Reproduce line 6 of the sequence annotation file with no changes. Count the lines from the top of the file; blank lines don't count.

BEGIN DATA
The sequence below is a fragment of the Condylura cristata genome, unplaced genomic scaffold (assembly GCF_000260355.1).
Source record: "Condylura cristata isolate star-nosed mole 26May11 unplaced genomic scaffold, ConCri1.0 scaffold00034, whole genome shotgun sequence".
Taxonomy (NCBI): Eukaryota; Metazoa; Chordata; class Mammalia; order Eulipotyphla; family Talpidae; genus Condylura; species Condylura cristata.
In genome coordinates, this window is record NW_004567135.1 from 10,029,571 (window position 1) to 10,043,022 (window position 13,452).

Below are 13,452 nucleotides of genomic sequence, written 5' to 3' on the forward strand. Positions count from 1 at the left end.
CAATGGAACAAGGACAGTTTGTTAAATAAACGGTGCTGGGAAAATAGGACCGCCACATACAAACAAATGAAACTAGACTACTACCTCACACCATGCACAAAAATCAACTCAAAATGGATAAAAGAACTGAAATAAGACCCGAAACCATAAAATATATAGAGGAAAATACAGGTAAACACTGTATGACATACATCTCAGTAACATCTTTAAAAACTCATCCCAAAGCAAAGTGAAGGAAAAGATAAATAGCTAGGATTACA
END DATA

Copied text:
CAATGGAACAAGGACAGTTTGTTAAATAAACGGTGCTGGGAAAATAGGACCGCCACATACAAACAAATGAAACTAGACTACTACCTCACACCATGCACAAAAATCAACTCAAAATGGATAAAAGAACTGAAATAAGACCCGAAACCATAAAATATATAGAGGAAAATACAGGTAAACACTGTATGACATACATCTCAGTAACATCTTTAAAAACTCATCCCAAAGCAAAGTGAAGGAAAAGATAAATAGCTAGGATTACA